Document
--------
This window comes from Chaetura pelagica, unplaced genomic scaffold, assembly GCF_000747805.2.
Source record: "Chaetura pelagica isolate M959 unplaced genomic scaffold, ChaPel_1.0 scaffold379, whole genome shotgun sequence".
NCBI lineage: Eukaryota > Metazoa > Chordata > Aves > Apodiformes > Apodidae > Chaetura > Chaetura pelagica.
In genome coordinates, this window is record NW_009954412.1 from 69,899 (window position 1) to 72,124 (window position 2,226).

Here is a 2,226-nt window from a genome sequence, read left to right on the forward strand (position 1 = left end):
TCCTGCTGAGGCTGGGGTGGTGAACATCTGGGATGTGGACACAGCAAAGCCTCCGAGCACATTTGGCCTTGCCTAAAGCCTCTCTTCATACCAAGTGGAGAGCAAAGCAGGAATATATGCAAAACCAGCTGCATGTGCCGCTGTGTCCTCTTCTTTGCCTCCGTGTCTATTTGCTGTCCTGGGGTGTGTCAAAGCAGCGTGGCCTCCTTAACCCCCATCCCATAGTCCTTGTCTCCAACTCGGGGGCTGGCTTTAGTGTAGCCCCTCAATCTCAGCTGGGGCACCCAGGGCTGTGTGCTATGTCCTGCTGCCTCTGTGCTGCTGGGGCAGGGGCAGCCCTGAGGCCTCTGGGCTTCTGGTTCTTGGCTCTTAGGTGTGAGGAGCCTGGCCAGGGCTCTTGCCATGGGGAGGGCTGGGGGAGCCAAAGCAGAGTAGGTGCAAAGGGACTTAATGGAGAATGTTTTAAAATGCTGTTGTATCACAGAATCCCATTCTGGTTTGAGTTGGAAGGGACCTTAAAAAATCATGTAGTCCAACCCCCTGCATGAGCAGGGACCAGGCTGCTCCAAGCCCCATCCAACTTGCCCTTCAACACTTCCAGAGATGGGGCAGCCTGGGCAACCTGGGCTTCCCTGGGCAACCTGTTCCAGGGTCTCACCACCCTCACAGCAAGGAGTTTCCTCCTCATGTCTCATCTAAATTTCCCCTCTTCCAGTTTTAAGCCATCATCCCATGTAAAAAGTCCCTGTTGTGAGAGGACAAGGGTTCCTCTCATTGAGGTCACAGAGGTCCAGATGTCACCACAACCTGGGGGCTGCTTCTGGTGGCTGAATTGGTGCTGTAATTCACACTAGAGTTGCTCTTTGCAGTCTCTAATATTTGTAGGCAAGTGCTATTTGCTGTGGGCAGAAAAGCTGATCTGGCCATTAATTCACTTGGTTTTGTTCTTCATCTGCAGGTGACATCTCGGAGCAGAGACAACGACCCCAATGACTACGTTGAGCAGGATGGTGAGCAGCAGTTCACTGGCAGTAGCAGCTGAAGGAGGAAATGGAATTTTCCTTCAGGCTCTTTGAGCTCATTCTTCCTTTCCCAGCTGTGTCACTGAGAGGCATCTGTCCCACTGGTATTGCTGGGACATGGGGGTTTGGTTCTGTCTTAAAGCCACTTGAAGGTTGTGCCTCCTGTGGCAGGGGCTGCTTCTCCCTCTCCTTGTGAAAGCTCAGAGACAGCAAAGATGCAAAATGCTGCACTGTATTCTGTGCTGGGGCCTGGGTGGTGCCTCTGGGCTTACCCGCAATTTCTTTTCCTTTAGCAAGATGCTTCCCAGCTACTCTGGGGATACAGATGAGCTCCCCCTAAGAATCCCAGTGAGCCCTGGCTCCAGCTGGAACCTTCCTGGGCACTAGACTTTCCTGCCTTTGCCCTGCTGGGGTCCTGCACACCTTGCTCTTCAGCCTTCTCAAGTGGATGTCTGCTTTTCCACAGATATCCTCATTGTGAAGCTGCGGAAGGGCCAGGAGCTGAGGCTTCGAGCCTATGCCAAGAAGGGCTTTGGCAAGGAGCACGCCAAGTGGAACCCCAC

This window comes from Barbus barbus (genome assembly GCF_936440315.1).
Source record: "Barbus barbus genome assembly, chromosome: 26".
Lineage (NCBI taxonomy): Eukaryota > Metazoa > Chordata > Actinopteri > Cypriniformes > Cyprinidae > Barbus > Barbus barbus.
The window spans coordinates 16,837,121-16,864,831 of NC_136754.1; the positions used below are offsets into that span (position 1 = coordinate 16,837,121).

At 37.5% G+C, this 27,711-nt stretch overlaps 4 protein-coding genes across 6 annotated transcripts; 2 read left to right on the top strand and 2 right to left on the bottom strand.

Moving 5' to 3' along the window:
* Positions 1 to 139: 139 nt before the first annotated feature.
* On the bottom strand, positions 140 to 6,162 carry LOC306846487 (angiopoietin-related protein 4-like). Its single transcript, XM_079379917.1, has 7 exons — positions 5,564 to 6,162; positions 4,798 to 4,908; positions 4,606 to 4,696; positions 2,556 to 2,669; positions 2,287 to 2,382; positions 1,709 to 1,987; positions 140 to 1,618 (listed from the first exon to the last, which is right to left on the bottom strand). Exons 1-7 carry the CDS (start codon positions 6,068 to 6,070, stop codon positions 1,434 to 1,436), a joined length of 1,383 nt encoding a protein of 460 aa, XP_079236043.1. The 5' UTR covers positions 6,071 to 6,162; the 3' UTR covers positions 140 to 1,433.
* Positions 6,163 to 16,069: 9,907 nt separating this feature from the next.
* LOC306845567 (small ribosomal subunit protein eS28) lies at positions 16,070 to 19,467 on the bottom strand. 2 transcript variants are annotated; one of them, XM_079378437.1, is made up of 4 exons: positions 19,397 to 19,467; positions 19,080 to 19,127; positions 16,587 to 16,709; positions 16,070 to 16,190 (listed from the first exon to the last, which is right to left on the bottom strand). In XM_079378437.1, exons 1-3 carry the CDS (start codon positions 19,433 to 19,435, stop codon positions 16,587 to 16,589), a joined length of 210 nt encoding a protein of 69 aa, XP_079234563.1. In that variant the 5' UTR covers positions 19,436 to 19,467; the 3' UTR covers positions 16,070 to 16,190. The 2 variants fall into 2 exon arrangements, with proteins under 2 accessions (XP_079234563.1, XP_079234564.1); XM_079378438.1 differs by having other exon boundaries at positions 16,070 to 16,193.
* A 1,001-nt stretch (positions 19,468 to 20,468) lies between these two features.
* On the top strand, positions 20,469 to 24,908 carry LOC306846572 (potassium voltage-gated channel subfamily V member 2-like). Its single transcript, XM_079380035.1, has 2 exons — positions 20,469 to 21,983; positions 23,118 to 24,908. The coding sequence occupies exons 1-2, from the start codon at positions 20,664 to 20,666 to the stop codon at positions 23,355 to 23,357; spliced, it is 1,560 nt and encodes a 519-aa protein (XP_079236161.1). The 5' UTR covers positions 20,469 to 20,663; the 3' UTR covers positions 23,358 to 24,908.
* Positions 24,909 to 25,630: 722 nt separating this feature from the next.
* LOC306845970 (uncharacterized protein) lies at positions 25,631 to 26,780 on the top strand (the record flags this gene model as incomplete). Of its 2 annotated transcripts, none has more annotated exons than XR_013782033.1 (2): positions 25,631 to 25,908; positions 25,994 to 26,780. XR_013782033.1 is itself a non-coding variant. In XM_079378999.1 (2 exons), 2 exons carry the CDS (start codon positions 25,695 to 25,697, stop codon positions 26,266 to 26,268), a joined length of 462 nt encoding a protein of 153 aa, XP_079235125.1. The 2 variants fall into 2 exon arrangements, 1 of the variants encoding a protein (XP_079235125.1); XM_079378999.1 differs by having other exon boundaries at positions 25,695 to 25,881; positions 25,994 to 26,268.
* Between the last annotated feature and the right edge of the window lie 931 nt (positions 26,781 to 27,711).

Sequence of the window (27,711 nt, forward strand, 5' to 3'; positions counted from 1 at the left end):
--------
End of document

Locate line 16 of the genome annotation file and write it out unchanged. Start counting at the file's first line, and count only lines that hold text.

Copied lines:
* LOC306845567 (small ribosomal subunit protein eS28) lies at positions 16,070 to 19,467 on the bottom strand. 2 transcript variants are annotated; one of them, XM_079378437.1, is made up of 4 exons: positions 19,397 to 19,467; positions 19,080 to 19,127; positions 16,587 to 16,709; positions 16,070 to 16,190 (listed from the first exon to the last, which is right to left on the bottom strand). In XM_079378437.1, exons 1-3 carry the CDS (start codon positions 19,433 to 19,435, stop codon positions 16,587 to 16,589), a joined length of 210 nt encoding a protein of 69 aa, XP_079234563.1. In that variant the 5' UTR covers positions 19,436 to 19,467; the 3' UTR covers positions 16,070 to 16,190. The 2 variants fall into 2 exon arrangements, with proteins under 2 accessions (XP_079234563.1, XP_079234564.1); XM_079378438.1 differs by having other exon boundaries at positions 16,070 to 16,193.